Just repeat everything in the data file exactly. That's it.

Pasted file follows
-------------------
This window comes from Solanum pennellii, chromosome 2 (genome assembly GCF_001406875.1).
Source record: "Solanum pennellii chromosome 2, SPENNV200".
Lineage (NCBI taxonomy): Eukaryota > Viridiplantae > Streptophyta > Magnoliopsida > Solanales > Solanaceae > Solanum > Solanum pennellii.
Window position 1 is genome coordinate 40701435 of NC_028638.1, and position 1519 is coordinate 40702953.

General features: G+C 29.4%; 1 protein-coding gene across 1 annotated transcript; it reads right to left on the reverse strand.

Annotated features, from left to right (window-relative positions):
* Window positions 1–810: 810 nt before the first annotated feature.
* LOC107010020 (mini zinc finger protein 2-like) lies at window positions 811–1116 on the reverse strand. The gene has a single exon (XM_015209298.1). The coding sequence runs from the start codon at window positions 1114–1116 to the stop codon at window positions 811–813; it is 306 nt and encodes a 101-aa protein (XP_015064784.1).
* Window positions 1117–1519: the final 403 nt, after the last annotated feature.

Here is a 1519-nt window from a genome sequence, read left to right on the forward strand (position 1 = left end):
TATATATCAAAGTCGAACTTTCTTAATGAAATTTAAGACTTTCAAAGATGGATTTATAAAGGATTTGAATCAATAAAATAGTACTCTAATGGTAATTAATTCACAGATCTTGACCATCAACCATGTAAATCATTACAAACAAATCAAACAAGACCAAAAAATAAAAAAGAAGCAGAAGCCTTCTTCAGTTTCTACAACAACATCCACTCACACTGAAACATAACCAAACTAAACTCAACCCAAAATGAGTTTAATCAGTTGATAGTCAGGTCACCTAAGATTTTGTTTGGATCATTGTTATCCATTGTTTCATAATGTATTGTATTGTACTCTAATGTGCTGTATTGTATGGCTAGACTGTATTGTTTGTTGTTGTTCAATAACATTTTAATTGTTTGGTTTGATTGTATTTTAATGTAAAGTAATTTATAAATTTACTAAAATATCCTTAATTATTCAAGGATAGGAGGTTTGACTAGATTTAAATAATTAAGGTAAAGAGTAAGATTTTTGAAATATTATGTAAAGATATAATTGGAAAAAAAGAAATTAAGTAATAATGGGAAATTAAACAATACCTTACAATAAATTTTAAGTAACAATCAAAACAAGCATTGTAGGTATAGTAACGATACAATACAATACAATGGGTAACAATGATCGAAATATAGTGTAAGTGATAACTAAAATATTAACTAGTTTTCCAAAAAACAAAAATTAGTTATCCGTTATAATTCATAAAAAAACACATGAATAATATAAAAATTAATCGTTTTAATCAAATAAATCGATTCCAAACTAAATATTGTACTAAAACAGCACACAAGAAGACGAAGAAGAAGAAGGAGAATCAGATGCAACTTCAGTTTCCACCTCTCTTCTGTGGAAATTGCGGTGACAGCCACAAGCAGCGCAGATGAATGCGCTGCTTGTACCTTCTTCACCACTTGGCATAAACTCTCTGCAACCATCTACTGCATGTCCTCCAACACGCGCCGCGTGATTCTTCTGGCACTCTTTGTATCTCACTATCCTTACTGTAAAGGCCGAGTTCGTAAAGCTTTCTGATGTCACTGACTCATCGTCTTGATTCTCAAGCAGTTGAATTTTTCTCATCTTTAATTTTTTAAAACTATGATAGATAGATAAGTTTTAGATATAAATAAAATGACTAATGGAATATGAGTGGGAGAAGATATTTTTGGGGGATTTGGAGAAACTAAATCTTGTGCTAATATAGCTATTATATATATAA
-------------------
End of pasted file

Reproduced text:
This window comes from Solanum pennellii, chromosome 2 (genome assembly GCF_001406875.1).
Source record: "Solanum pennellii chromosome 2, SPENNV200".
Lineage (NCBI taxonomy): Eukaryota > Viridiplantae > Streptophyta > Magnoliopsida > Solanales > Solanaceae > Solanum > Solanum pennellii.
Window position 1 is genome coordinate 40701435 of NC_028638.1, and position 1519 is coordinate 40702953.

General features: G+C 29.4%; 1 protein-coding gene across 1 annotated transcript; it reads right to left on the reverse strand.

Annotated features, from left to right (window-relative positions):
* Window positions 1–810: 810 nt before the first annotated feature.
* LOC107010020 (mini zinc finger protein 2-like) lies at window positions 811–1116 on the reverse strand. The gene has a single exon (XM_015209298.1). The coding sequence runs from the start codon at window positions 1114–1116 to the stop codon at window positions 811–813; it is 306 nt and encodes a 101-aa protein (XP_015064784.1).
* Window positions 1117–1519: the final 403 nt, after the last annotated feature.

Here is a 1519-nt window from a genome sequence, read left to right on the forward strand (position 1 = left end):
TATATATCAAAGTCGAACTTTCTTAATGAAATTTAAGACTTTCAAAGATGGATTTATAAAGGATTTGAATCAATAAAATAGTACTCTAATGGTAATTAATTCACAGATCTTGACCATCAACCATGTAAATCATTACAAACAAATCAAACAAGACCAAAAAATAAAAAAGAAGCAGAAGCCTTCTTCAGTTTCTACAACAACATCCACTCACACTGAAACATAACCAAACTAAACTCAACCCAAAATGAGTTTAATCAGTTGATAGTCAGGTCACCTAAGATTTTGTTTGGATCATTGTTATCCATTGTTTCATAATGTATTGTATTGTACTCTAATGTGCTGTATTGTATGGCTAGACTGTATTGTTTGTTGTTGTTCAATAACATTTTAATTGTTTGGTTTGATTGTATTTTAATGTAAAGTAATTTATAAATTTACTAAAATATCCTTAATTATTCAAGGATAGGAGGTTTGACTAGATTTAAATAATTAAGGTAAAGAGTAAGATTTTTGAAATATTATGTAAAGATATAATTGGAAAAAAAGAAATTAAGTAATAATGGGAAATTAAACAATACCTTACAATAAATTTTAAGTAACAATCAAAACAAGCATTGTAGGTATAGTAACGATACAATACAATACAATGGGTAACAATGATCGAAATATAGTGTAAGTGATAACTAAAATATTAACTAGTTTTCCAAAAAACAAAAATTAGTTATCCGTTATAATTCATAAAAAAACACATGAATAATATAAAAATTAATCGTTTTAATCAAATAAATCGATTCCAAACTAAATATTGTACTAAAACAGCACACAAGAAGACGAAGAAGAAGAAGGAGAATCAGATGCAACTTCAGTTTCCACCTCTCTTCTGTGGAAATTGCGGTGACAGCCACAAGCAGCGCAGATGAATGCGCTGCTTGTACCTTCTTCACCACTTGGCATAAACTCTCTGCAACCATCTACTGCATGTCCTCCAACACGCGCCGCGTGATTCTTCTGGCACTCTTTGTATCTCACTATCCTTACTGTAAAGGCCGAGTTCGTAAAGCTTTCTGATGTCACTGACTCATCGTCTTGATTCTCAAGCAGTTGAATTTTTCTCATCTTTAATTTTTTAAAACTATGATAGATAGATAAGTTTTAGATATAAATAAAATGACTAATGGAATATGAGTGGGAGAAGATATTTTTGGGGGATTTGGAGAAACTAAATCTTGTGCTAATATAGCTATTATATATATAA